Courage the Cowardly King
Giving your king all chess powers
Here I and sorrows sit;
Here is my throne, –Shakespeare, King John
But a king fighting bravely at the head of his men and with his own sword, what a great scene!
We all know that we need to activate the king in the endgame. But how about the opening and the middlegame? Much less is known about the role of the king during these phases. And attempts usually end sadly (for the initiator) and funny (for all others).
Yet to play without the king means playing without one potentially useful piece. Mikhail Tal has once suggested that in many positions the value of an active king was about an equivalent to a minor piece. And Wilhelm Steinitz had his philosophy that the king was a fighting piece who could take care of himself in all stages of the game, the principle behind the Steinitz Gambit (1.e4 e5 2.Nc3 Nc6 3.f4 exf4 4.d4 Qh4+ 5.Ke2 as in Steinitz-Neumann, in their Dundee match, 1867).
Many people, even very strong players don’t know how to play with the king, they lack imagination, but it is also true that some precise criteria are not available and cannot be, –GM Sveshnikov
GM Edmar Mednis wrote a book entirely dedicated to this topic, discussing strategies that give power to the king, King Power in Chess, Edgar Mednis, McKay Chess Library, New York, 1982.
In the following game GM Milan Vidmar gave full rein to imagination. He simply didn’t feel like tucking his king in some corner in the beginning of the game and stick it there forever. Watch, but do not try to emulate it!
Very irregular opening
Anecdote by GM Milan Vidmar
1.e4 the best first move, said my opponent.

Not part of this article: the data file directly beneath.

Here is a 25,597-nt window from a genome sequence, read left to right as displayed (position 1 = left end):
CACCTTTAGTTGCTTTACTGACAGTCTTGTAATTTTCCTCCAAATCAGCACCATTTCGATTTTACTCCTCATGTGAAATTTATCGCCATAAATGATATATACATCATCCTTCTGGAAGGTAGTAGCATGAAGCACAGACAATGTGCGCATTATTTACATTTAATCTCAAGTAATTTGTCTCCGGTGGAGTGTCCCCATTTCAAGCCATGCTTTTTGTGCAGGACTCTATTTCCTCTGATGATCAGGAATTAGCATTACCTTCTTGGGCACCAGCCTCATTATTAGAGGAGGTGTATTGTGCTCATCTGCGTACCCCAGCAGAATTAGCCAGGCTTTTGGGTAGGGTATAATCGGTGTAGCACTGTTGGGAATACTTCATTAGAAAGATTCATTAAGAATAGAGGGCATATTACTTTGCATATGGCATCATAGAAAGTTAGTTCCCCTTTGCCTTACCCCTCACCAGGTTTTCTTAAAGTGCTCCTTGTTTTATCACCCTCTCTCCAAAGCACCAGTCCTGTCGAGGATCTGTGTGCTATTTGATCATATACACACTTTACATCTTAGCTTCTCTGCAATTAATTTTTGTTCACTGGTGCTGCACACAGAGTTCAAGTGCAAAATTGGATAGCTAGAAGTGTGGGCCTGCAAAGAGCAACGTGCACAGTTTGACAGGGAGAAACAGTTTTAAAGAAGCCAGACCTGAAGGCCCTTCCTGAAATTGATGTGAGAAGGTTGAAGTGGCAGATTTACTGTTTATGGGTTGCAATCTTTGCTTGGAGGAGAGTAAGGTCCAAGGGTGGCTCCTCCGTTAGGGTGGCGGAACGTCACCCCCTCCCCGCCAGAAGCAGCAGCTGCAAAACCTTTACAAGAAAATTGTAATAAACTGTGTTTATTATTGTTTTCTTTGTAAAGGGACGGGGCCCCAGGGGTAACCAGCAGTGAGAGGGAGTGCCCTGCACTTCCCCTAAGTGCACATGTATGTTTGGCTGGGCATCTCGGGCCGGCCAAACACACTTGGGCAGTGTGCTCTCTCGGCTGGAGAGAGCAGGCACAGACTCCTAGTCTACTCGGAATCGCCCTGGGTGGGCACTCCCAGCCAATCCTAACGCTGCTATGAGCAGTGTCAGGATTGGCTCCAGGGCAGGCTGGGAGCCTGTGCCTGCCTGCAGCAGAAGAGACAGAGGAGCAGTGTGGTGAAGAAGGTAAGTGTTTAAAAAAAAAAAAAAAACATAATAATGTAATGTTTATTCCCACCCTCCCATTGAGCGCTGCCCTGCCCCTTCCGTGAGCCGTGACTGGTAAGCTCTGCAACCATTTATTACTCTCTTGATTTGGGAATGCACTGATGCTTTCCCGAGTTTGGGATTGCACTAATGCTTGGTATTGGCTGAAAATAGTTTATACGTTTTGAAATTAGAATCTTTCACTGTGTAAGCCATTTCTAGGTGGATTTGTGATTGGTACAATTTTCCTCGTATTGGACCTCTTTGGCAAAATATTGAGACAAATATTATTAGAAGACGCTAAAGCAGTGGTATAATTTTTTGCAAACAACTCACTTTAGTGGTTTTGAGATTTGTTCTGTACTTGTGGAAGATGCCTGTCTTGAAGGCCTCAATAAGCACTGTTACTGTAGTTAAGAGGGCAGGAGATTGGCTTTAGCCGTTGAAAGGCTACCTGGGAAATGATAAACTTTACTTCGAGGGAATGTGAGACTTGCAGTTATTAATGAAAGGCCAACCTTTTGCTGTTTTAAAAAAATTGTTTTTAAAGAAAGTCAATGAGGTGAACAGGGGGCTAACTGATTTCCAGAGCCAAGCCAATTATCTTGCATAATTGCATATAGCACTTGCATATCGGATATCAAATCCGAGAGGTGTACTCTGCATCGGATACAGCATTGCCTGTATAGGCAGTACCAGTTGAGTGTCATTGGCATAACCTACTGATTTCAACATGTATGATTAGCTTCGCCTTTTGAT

1…e5 2.Ke2 Here he shook his head, Don’t move your king too early, he said instructively.
2…Nf6 3.Kd3 You didn’t get it? asked my opponent crossly. I replied with a stubborn gesture he didn’t like. And when I added that I followed a well laid-out game plan, the stranger played with obvious contempt
Now it was time to take into account the opponent’s possibilities seriously, because the “wandering” king had to evade attacks and find a safe haven. I played
4.Kc4 and pointing to the e4-pawn added that I’d decided to test my gambit.
A ripping response followed. My opponent abruptly brushed pieces off the board and with ill-concealed anger said, I don’t play with such an ignoramus!
SOURCE: Chess, Riga, 1962, p.13
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Milan Vidmar (1885-1962) was a Slovene electrical engineer, chess player, chess theorist, philosopher, and writer. He devoted himself to his academic and electrical engineering career, becoming a Dean at Ljubljana University. In the period 1911-1930 Vidmar belonged in the World’s top ten players all the while remaining an amateur and his chess achievements all the more remarkable. He was actually Yugoslavia’s first GM awarded the title in 1950.
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